While Marchi’s banged up in jail, however, two more women are bumped off by a knife attacker in that very park. Marchi is released, only to be confronted by intense, alienated concert pianist Giorgio (Helmut Berger) who has spent most of his scenes so far flashing back to and angsting over his relationship with the murdered Francosie…


Throughout and atypically for the giallo, Tessari has been more concerned with forensic and legal procedures than with detailing the delivery of mortal wounds. Even when such civilised niceties have been set aside, Tessari abstains from giallo clichés, choreographing his climactic corrida in the best Spagwest tradition, invoking populist frustration at the perceived inefficiency and leniency of the legal system, while leaving nobody in any doubt as to the disastrous consequences of taking the law into your own hands. Berger’s portrayal of a character who goes so far down that road as to lose all sense of moral perspective, is sometimes criticised for itself going way over the top, but personally I find it preferable to the phoned-in lead performances that mar so many gailli.

Special mention must also be made of Ganni Ferrio’s score, which jazz-funks up Tchaikovsky in a manner pleasantly reminiscent of Herbie Hancock’s work on Antonioni’s Blow Up (1966.)

Arrow’s 4K restoration of The Bloodstained Butterfly looks and sounds every bit as spanky as you’d expect. It’s longer than any version you’ve probably seen, too, reinstating Tessari’s opening establishment of his dramatis personae, generally jettisoned in previous video and DVD editions in favour of plunging straight into the killing of Francoise. Frankly, the film works better without it but for all you completists, here it is… and who are we to begrudge Tessari the opportunity to showcase the lovely legs of his wife / muse / assistant, Lorella De Luca?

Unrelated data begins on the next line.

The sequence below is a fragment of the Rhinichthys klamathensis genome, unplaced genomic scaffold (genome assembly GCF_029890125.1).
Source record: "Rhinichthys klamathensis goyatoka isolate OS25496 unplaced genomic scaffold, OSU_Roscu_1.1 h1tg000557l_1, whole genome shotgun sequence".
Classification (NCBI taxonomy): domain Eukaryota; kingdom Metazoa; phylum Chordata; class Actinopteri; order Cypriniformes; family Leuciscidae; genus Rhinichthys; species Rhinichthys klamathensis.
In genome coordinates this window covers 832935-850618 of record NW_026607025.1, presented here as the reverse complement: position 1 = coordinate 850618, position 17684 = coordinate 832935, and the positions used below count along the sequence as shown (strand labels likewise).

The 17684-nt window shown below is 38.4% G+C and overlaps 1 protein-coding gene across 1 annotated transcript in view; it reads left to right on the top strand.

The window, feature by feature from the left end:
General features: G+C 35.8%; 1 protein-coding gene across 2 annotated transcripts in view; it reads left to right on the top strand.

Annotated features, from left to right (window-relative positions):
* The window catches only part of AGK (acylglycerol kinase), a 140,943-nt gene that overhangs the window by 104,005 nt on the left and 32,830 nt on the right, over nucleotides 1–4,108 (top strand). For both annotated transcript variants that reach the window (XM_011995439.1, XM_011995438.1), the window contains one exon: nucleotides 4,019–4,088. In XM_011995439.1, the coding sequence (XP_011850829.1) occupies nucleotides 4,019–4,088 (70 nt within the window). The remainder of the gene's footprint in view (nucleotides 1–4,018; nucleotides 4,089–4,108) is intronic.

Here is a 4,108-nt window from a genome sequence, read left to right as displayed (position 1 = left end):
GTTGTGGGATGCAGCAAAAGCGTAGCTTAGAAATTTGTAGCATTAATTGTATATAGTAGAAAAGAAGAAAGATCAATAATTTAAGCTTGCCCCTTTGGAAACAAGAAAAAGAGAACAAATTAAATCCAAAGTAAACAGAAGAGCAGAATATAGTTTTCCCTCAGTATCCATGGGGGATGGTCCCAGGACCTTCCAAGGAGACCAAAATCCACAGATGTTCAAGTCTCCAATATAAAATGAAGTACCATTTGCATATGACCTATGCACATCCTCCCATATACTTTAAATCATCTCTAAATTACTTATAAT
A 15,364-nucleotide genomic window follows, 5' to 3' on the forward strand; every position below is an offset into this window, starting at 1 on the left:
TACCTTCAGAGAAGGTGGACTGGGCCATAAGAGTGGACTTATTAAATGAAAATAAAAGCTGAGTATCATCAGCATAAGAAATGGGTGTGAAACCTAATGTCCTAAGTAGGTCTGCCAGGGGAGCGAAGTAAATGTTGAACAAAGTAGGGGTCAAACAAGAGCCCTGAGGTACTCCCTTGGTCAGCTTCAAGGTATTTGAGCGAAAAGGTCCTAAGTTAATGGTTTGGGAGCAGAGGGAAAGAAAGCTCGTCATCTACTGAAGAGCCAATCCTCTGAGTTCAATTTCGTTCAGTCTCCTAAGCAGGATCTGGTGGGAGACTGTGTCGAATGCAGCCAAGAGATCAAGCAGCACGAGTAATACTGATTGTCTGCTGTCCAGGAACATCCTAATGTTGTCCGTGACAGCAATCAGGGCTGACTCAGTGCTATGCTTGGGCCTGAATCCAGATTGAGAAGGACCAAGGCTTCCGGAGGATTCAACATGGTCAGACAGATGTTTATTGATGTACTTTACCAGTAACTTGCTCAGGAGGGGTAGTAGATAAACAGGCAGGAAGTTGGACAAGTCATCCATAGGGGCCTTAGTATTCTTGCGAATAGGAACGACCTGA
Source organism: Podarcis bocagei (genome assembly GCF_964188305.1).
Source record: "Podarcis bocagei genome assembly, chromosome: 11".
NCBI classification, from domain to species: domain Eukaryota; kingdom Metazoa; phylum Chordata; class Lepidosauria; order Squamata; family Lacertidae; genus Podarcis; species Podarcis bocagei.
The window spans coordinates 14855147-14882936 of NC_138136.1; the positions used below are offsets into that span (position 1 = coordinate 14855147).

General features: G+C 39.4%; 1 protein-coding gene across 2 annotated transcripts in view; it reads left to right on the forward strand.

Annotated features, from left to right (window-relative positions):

As for bonus materials… the dynamic commentary duo of Jones and Newman illuminate and entertain on their audio track and Troy Howarth keeps busy with the “visual essay” Murder in Bb Minor. There’s an exhaustive, engrossing hour-long interview with Galli / Stewart in which she admits to an equal enthusiasm for collaborating with Federico Fellini or Lucio Fulci (good for her) and a touching featurette in which De Luca remembers her husband. Erstwhile “most beautiful man in the world” Helmut Berger supplies an introduction to the film and is interviewed in the featurette Mad Dog Helmut… make up your own unkind gag about The Picture Of Dorian Gray. He confesses to mixed feelings about Salon Kitty and reveals that he turned down the title role in Caligula (“Perhaps one Tinto Brass film was enough!” … or perhaps it was one too many?)

You also get the expected trailer and image gallery, reversible sleeve and a booklet with some tasty vintage stills and three essays. James Blackford’s Perversion Story is, as subtitled, a brief introduction to the Italian Giallo and useful enough to any newbies out there. Howard Hughes writes on Gianni Ferrio’s film music and Leonard Jacobs’ Breaking The Fourth Wall has some interesting things to say about how Tessari uses his camera to draw the viewer into the mystery, the tragedy and its resolution.

Another winner from Arrow.